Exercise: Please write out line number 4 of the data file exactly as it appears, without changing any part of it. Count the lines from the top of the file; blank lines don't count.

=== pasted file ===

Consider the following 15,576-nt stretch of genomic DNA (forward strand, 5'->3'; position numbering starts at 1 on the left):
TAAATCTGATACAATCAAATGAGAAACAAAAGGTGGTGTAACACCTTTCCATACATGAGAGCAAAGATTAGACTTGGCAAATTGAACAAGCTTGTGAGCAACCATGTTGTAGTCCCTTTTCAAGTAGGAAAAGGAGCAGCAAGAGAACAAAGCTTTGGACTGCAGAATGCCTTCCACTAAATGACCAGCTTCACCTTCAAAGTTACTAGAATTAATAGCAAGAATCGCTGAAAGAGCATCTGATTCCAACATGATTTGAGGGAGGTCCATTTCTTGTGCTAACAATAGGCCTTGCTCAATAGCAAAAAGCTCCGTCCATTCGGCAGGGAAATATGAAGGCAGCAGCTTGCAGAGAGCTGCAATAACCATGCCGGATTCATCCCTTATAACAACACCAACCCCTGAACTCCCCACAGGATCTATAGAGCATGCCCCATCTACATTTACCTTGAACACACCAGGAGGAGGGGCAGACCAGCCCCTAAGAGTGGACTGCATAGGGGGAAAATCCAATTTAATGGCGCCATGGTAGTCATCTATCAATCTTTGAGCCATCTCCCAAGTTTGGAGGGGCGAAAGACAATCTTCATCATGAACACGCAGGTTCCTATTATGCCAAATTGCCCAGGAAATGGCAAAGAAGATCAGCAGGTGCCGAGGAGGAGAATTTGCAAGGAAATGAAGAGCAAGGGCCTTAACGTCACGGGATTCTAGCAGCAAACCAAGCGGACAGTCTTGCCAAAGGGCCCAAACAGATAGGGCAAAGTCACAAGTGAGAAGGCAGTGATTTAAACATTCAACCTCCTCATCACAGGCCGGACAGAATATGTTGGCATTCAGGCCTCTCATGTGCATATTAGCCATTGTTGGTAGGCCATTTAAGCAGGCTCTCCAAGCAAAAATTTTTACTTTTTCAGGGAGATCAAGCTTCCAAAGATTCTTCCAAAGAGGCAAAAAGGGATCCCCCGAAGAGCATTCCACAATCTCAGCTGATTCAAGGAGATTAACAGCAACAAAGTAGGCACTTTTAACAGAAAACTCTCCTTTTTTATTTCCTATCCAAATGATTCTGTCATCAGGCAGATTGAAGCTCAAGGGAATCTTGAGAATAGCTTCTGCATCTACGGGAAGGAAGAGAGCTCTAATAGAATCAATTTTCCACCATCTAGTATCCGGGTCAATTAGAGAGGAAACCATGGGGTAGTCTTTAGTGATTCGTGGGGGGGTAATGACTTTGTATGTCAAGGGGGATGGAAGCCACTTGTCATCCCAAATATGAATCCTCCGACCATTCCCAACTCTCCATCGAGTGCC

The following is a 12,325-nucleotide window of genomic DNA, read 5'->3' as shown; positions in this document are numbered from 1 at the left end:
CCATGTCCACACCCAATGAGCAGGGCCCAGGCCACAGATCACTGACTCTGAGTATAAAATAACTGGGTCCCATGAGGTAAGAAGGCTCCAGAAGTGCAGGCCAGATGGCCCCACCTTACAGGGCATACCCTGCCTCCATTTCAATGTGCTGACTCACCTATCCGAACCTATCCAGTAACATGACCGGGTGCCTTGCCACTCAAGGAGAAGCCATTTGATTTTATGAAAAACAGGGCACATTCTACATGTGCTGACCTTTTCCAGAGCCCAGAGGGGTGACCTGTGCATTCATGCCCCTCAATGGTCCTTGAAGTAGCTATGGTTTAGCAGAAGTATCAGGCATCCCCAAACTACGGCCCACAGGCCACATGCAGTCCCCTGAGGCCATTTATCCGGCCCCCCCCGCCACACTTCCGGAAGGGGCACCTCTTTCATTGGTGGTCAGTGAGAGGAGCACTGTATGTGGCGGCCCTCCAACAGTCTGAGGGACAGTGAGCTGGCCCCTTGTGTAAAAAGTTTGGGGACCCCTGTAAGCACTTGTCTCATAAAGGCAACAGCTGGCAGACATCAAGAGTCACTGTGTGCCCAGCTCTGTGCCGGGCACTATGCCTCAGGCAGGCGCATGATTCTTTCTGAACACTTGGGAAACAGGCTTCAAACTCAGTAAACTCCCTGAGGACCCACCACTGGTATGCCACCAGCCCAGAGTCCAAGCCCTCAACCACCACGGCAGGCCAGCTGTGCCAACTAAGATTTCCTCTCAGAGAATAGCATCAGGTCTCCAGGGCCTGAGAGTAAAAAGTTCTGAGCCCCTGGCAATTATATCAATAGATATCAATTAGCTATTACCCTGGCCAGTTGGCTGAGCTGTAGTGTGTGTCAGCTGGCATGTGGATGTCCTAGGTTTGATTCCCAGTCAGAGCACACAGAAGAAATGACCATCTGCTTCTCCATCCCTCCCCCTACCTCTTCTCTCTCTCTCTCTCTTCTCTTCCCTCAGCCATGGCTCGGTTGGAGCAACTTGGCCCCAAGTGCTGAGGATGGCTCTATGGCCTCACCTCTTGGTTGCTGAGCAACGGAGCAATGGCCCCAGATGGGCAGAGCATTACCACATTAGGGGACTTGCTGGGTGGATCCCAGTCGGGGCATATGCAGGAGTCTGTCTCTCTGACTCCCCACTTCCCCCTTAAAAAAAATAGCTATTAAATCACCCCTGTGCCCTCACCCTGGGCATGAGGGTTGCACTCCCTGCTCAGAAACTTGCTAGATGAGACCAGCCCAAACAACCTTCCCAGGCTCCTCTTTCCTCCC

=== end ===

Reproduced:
CCATGTCCACACCCAATGAGCAGGGCCCAGGCCACAGATCACTGACTCTGAGTATAAAATAACTGGGTCCCATGAGGTAAGAAGGCTCCAGAAGTGCAGGCCAGATGGCCCCACCTTACAGGGCATACCCTGCCTCCATTTCAATGTGCTGACTCACCTATCCGAACCTATCCAGTAACATGACCGGGTGCCTTGCCACTCAAGGAGAAGCCATTTGATTTTATGAAAAACAGGGCACATTCTACATGTGCTGACCTTTTCCAGAGCCCAGAGGGGTGACCTGTGCATTCATGCCCCTCAATGGTCCTTGAAGTAGCTATGGTTTAGCAGAAGTATCAGGCATCCCCAAACTACGGCCCACAGGCCACATGCAGTCCCCTGAGGCCATTTATCCGGCCCCCCCCGCCACACTTCCGGAAGGGGCACCTCTTTCATTGGTGGTCAGTGAGAGGAGCACTGTATGTGGCGGCCCTCCAACAGTCTGAGGGACAGTGAGCTGGCCCCTTGTGTAAAAAGTTTGGGGACCCCTGTAAGCACTTGTCTCATAAAGGCAACAGCTGGCAGACATCAAGAGTCACTGTGTGCCCAGCTCTGTGCCGGGCACTATGCCTCAGGCAGGCGCATGATTCTTTCTGAACACTTGGGAAACAGGCTTCAAACTCAGTAAACTCCCTGAGGACCCACCACTGGTATGCCACCAGCCCAGAGTCCAAGCCCTCAACCACCACGGCAGGCCAGCTGTGCCAACTAAGATTTCCTCTCAGAGAATAGCATCAGGTCTCCAGGGCCTGAGAGTAAAAAGTTCTGAGCCCCTGGCAATTATATCAATAGATATCAATTAGCTATTACCCTGGCCAGTTGGCTGAGCTGTAGTGTGTGTCAGCTGGCATGTGGATGTCCTAGGTTTGATTCCCAGTCAGAGCACACAGAAGAAATGACCATCTGCTTCTCCATCCCTCCCCCTACCTCTTCTCTCTCTCTCTCTCTTCTCTTCCCTCAGCCATGGCTCGGTTGGAGCAACTTGGCCCCAAGTGCTGAGGATGGCTCTATGGCCTCACCTCTTGGTTGCTGAGCAACGGAGCAATGGCCCCAGATGGGCAGAGCATTACCACATTAGGGGACTTGCTGGGTGGATCCCAGTCGGGGCATATGCAGGAGTCTGTCTCTCTGACTCCCCACTTCCCCCTTAAAAAAAATAGCTATTAAATCACCCCTGTGCCCTCACCCTGGGCATGAGGGTTGCACTCCCTGCTCAGAAACTTGCTAGATGAGACCAGCCCAAACAACCTTCCCAGGCTCCTCTTTCCTCCC